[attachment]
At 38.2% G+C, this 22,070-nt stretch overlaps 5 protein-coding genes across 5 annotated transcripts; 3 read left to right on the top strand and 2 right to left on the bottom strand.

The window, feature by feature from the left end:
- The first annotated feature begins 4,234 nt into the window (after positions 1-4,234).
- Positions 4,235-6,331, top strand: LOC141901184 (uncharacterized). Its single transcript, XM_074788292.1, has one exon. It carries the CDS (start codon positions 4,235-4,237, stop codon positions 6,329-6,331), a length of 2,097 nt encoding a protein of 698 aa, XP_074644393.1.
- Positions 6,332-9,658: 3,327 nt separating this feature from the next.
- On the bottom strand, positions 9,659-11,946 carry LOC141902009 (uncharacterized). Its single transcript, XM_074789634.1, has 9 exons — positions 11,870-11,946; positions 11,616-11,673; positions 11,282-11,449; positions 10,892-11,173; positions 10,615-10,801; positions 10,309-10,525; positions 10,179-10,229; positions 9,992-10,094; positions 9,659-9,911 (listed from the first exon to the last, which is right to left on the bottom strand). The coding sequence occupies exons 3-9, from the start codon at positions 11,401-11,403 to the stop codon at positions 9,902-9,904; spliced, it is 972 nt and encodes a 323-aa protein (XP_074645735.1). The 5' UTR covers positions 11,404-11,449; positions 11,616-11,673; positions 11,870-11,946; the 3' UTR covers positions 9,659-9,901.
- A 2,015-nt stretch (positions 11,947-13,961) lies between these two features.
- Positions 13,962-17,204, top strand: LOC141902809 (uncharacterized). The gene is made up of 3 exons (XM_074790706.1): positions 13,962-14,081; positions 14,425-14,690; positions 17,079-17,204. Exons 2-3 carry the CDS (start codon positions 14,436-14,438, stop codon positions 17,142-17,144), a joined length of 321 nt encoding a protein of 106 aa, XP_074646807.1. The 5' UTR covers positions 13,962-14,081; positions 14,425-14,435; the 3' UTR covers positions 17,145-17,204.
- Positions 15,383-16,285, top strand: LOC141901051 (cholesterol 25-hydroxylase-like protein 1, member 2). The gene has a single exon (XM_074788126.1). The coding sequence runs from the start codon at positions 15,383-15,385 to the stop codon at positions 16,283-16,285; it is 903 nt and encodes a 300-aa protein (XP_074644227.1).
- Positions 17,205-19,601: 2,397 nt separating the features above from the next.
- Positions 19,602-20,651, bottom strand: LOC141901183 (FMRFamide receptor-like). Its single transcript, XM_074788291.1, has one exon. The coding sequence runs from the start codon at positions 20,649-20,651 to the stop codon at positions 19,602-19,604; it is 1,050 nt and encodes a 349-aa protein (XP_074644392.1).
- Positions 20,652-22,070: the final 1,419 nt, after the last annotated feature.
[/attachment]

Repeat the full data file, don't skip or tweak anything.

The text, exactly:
At 38.2% G+C, this 22,070-nt stretch overlaps 5 protein-coding genes across 5 annotated transcripts; 3 read left to right on the top strand and 2 right to left on the bottom strand.

The window, feature by feature from the left end:
- The first annotated feature begins 4,234 nt into the window (after positions 1-4,234).
- Positions 4,235-6,331, top strand: LOC141901184 (uncharacterized). Its single transcript, XM_074788292.1, has one exon. It carries the CDS (start codon positions 4,235-4,237, stop codon positions 6,329-6,331), a length of 2,097 nt encoding a protein of 698 aa, XP_074644393.1.
- Positions 6,332-9,658: 3,327 nt separating this feature from the next.
- On the bottom strand, positions 9,659-11,946 carry LOC141902009 (uncharacterized). Its single transcript, XM_074789634.1, has 9 exons — positions 11,870-11,946; positions 11,616-11,673; positions 11,282-11,449; positions 10,892-11,173; positions 10,615-10,801; positions 10,309-10,525; positions 10,179-10,229; positions 9,992-10,094; positions 9,659-9,911 (listed from the first exon to the last, which is right to left on the bottom strand). The coding sequence occupies exons 3-9, from the start codon at positions 11,401-11,403 to the stop codon at positions 9,902-9,904; spliced, it is 972 nt and encodes a 323-aa protein (XP_074645735.1). The 5' UTR covers positions 11,404-11,449; positions 11,616-11,673; positions 11,870-11,946; the 3' UTR covers positions 9,659-9,901.
- A 2,015-nt stretch (positions 11,947-13,961) lies between these two features.
- Positions 13,962-17,204, top strand: LOC141902809 (uncharacterized). The gene is made up of 3 exons (XM_074790706.1): positions 13,962-14,081; positions 14,425-14,690; positions 17,079-17,204. Exons 2-3 carry the CDS (start codon positions 14,436-14,438, stop codon positions 17,142-17,144), a joined length of 321 nt encoding a protein of 106 aa, XP_074646807.1. The 5' UTR covers positions 13,962-14,081; positions 14,425-14,435; the 3' UTR covers positions 17,145-17,204.
- Positions 15,383-16,285, top strand: LOC141901051 (cholesterol 25-hydroxylase-like protein 1, member 2). The gene has a single exon (XM_074788126.1). The coding sequence runs from the start codon at positions 15,383-15,385 to the stop codon at positions 16,283-16,285; it is 903 nt and encodes a 300-aa protein (XP_074644227.1).
- Positions 17,205-19,601: 2,397 nt separating the features above from the next.
- Positions 19,602-20,651, bottom strand: LOC141901183 (FMRFamide receptor-like). Its single transcript, XM_074788291.1, has one exon. The coding sequence runs from the start codon at positions 20,649-20,651 to the stop codon at positions 19,602-19,604; it is 1,050 nt and encodes a 349-aa protein (XP_074644392.1).
- Positions 20,652-22,070: the final 1,419 nt, after the last annotated feature.